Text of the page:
Occasionally, I write original stuff and post it here. More commonly, this is where I store pictures of art, museum exhibits, film stills, and other stuff I find interesting.

 

It’s The End Of The World As We Know It... And He Feels Fine

the-feature:

After decades of fervent environmental activism, Paul Kingsnorth decided it’s too late — collapse is inevitable. So now what?

Yep.

oldbookillustrations:

Pandora opened the lid.
Helen Stratton, from A book of myths, by Jeanie Lang, New York, 1915.
(Source: archive.org)

oldbookillustrations:

Pandora opened the lid.

Helen Stratton, from A book of myths, by Jeanie Lang, New York, 1915.

(Source: archive.org)

thexx-blog:

Last night we played a new song that we wrote in Marfa, at the lost horse saloon’s open mic night. xx The xx

thexx-blog:

Last night we played a new song that we wrote in Marfa, at the lost horse saloon’s open mic night. xx The xx

black-celluloid:

Kay Nielsen (1923)
an unpublished illustration for The Story of a Mother which was originally intended for the 1923 1st edition of Fairy Tales by Hans Andersen

black-celluloid:

Kay Nielsen (1923)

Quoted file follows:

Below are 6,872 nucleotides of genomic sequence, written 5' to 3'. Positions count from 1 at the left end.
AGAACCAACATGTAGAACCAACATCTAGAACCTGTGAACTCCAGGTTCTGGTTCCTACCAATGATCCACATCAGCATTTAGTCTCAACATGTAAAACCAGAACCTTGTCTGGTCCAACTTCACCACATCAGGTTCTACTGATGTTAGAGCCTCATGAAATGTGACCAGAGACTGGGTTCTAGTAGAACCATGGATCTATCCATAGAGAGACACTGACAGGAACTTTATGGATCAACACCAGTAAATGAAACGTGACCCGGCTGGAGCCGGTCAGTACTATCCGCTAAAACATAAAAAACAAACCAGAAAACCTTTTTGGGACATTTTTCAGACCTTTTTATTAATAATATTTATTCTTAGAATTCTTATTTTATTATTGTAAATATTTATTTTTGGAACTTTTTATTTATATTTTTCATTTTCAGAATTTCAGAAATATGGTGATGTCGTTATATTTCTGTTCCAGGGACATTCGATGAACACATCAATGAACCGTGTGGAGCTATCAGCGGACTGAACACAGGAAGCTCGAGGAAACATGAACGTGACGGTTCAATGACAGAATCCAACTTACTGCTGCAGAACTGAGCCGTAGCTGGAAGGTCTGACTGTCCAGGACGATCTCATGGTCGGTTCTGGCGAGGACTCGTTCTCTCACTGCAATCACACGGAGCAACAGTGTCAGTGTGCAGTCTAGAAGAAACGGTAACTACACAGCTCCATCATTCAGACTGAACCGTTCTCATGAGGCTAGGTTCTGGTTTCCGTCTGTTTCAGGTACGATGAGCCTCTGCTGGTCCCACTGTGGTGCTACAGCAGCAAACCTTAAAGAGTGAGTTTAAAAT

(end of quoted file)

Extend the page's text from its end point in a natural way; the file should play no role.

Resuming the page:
an unpublished illustration for The Story of a Mother which was originally intended for the 1923 1st edition of Fairy Tales by Hans Andersen

(Source: Flickr / irmavepisalive)

bluecowboyyoga:

Michael Whelan, cover for Arthur C. Clarke’s The Songs of Distant Earth (1986).

bluecowboyyoga:

Michael Whelan, cover for Arthur C. Clarke’s The Songs of Distant Earth (1986).

A Field in England (2013)

hangingfire:

brightwalldarkroom:

image

THERE ARE NO SIDES HERE, FRIEND.

by Karin L. Kross

“What do you see, friend?”
“Nothing—perhaps—only shadows.”

In many reactions to Ben Wheatley’s seventeenth-century trip movie A Field In England—including my own, the first time I watched it—there’s a common theme of what the hell did I just see? What are you supposed to make of the rowan-wood stake and rope required to drag a man out of a fairy ring—an enchanted ring of mushrooms—especially since you might not even know that was what was going on until you read an interview with Wheatley? What happens during and after the intense, hallucinatory mushroom-trip sequence? Why are dead characters apparently coming back to life? This is the director they tapped to direct the first two episodes of the next season of Doctor Who? What’s going on?

I wrote this for BW/DR’s “History” month, and now it’s up. Yay!

I am such the frustrated academic, and I’m afraid it shows. Ah well.

The Ballad of Geeshie and Elvie

longform:

On the trail of the phantom women who changed American music and vanished without a trace.